The IHSS financial crisis hits the beneficiaries

An economic crisis that drags on Honduran Social Security Institute (IHSS) holds more than 142,000 members of Atlántida and Copán without care.

More than 132,000 members as of June 30 Ceiba Due to the cancellation of the contract with Okens Hospital, which provided replacement services, they remained on standby.

The reasons: a lack of payments and a contract modification that hospital center leaders had requested from the Social Security Administration because of rising costs.

After several weeks of no service Minister for Health has signed a contract with the Social Security Board to have Atlántida Hospital serve as a temporary replacement while a hospital center that can provide services is sought.

The doctors remained at the protest, as they assure that the sanatorium is collapsed in all areas.

Due to the situation, the mayor’s office will hold an open town hall meeting on November 10 to declare a health emergency in La Ceiba due to the lack of attention to beneficiaries.

“We have already been notified to ask for a state of emergency to save social security. This is for the purpose of rapprochement with the national social security authorities and the Ministry of Health. Here, all beneficiaries are invited to sign this petition and ask the authorities, because it is considered fraud, we pay without receiving the service,” said Henry Cárcamo, member of the pro-rescue social security committee in La Ceiba.

It was determined that IHSS would transfer funds to Atlántida Hospital to pay for care of beneficiaries in the event of an emergency; However, no transfer has yet taken place.

A mobile hospital will be launched in the coming months to serve members.

“We have already inspected them and were impressed by how well they are in good condition and the only thing missing are the details to make them work for patient care,” said Silvia Bardales, director of Atlántida Hospital.


The finances of the lHSS have been extremely affected by the declaration of unconstitutionality of the Framework Law on the Social Protection System, as it no longer receives millions of lempira.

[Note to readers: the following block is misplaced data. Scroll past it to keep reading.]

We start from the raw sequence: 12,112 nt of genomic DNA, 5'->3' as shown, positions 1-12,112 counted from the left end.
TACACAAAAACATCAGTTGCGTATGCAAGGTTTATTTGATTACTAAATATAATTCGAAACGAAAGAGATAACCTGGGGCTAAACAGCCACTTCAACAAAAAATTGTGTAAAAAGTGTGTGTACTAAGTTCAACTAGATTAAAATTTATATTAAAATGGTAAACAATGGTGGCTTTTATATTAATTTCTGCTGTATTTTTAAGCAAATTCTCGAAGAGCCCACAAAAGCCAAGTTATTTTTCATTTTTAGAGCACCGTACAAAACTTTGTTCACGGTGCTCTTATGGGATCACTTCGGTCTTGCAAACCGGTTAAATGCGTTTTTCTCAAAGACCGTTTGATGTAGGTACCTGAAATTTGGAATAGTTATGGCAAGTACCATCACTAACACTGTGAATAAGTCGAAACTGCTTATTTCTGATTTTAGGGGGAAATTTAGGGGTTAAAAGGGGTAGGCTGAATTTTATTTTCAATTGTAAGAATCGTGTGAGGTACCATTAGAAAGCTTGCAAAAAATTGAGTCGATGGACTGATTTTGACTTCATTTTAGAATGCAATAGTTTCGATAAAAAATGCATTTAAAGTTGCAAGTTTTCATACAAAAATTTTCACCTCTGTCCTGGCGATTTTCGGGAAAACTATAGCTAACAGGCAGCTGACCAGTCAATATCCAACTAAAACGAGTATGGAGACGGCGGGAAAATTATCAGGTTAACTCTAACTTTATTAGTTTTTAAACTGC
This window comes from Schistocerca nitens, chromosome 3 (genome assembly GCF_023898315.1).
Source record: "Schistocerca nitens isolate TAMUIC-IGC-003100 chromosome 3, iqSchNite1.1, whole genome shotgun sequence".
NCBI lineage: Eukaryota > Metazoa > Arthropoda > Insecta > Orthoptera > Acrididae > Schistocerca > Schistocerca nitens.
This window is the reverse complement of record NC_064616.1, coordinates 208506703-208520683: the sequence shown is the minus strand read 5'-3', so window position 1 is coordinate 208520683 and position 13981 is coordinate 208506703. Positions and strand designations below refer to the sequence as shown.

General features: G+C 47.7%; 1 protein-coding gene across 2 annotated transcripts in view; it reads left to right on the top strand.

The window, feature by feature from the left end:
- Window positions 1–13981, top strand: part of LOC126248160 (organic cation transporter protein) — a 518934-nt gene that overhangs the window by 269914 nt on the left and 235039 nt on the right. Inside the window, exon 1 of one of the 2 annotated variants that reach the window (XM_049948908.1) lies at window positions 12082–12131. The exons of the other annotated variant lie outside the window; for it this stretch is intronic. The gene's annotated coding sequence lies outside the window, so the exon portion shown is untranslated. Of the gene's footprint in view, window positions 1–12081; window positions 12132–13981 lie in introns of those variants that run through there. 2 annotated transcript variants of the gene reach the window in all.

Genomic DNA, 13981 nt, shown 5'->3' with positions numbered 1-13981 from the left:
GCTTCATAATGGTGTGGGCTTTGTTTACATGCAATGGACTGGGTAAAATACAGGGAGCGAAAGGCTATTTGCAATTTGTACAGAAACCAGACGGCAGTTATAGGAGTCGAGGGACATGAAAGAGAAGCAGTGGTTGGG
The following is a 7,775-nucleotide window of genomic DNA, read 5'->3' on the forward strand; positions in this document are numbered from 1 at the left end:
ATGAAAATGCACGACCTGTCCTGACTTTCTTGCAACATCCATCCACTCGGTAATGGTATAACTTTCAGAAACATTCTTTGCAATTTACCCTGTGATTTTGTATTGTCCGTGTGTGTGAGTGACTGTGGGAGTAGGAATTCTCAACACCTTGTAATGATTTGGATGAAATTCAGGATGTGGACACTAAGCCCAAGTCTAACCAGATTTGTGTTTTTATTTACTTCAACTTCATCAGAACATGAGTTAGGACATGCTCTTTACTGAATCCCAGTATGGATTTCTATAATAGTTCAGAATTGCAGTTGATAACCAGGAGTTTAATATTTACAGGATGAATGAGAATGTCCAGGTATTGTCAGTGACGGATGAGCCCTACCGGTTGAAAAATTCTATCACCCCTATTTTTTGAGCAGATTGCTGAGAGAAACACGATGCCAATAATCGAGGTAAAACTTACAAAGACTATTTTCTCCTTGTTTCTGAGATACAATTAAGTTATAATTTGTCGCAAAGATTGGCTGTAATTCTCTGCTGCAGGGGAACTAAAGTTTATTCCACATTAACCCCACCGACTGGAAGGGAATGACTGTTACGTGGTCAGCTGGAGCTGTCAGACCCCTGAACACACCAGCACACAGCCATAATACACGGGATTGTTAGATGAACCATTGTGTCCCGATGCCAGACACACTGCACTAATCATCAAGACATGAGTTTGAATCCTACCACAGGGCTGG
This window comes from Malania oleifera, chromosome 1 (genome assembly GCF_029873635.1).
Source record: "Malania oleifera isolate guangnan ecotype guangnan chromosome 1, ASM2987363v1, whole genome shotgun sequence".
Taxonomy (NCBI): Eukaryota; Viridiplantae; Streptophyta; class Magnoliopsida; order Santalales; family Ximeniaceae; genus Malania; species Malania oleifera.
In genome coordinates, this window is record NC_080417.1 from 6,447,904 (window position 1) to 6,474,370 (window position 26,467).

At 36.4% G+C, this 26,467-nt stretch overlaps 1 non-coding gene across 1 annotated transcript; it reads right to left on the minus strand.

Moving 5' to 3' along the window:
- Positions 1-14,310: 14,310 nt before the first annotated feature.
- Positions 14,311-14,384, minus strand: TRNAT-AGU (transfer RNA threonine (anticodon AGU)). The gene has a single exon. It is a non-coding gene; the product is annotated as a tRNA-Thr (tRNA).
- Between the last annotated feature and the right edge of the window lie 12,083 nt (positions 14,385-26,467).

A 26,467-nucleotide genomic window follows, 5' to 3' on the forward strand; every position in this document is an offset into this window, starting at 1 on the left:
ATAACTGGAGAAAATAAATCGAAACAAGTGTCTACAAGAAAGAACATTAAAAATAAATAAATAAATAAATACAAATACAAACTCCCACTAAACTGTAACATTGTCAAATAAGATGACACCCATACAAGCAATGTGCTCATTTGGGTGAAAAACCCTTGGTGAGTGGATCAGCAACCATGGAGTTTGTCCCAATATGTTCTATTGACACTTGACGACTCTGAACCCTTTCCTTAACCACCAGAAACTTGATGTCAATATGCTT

Dr. Carlos Umaña, representative and member of the IHSS Doctors Association, said that the institution must look for long-term solutions in both cities, that is, in La Ceiba and Santa Rosa de Copán.

“In the two cities, they should no longer subrogate services, but have their own facilities,” which means the construction of regional hospitals. However, this option requires the passage of a temporary Social Security Act in the National Congress, which would unfreeze the funds that IHSS already has to expand physical facilities.

The board has already approved the purchase of a building in La Ceiba to serve as a hospital, but it is not immediate.


The situation in the west of the country is not favorable either.

About 10,000 IHSS members in Copán were without medical services for 28 days at the replacement clinic in Santa Rosa de Copán. In this town, the Ashonplafa clinic offers this service, but social security has stopped paying them.

Since the last day of September, they had to go to private clinics in Santa Rosa or to the IHSS hospital in San Pedro Sula in urgent cases.

“The impact on members who are workers and especially the most deprived classes is high because we can’t pay for a private clinic and that’s why we demand that IHSS solve this problem so that we can have access to health again,” said Lesly Menjívar, member of IHSS .

Alexander López, coordinator of the Vicente Fernández Mejía Polyclinic, a referral center in Santa Rosa de Copán, said that with the closure of social security, “we serve all patients with IHSS in this center. Here we provide them with disability and maternity certificates so that they can be sent and confirmed to San Pedro Sula.”

The doctor assured that with the closing of Social Security, “drugs are running out faster.”

The central health warehouse in Copán supplies medicine every three months, so if the medicine runs out, it will only be possible to supply it until the first quarter of next year.

Health officials at the polyclinic said that before the replacement service was closed, the health center treated an average of 100 patients a day, but that number has doubled since the suspension of IHSS health services in Copán.

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